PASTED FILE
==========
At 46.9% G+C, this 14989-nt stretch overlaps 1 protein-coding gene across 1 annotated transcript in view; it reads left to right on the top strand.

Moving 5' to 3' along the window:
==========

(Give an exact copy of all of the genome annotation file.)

At 46.9% G+C, this 14989-nt stretch overlaps 1 protein-coding gene across 1 annotated transcript in view; it reads left to right on the top strand.

Moving 5' to 3' along the window: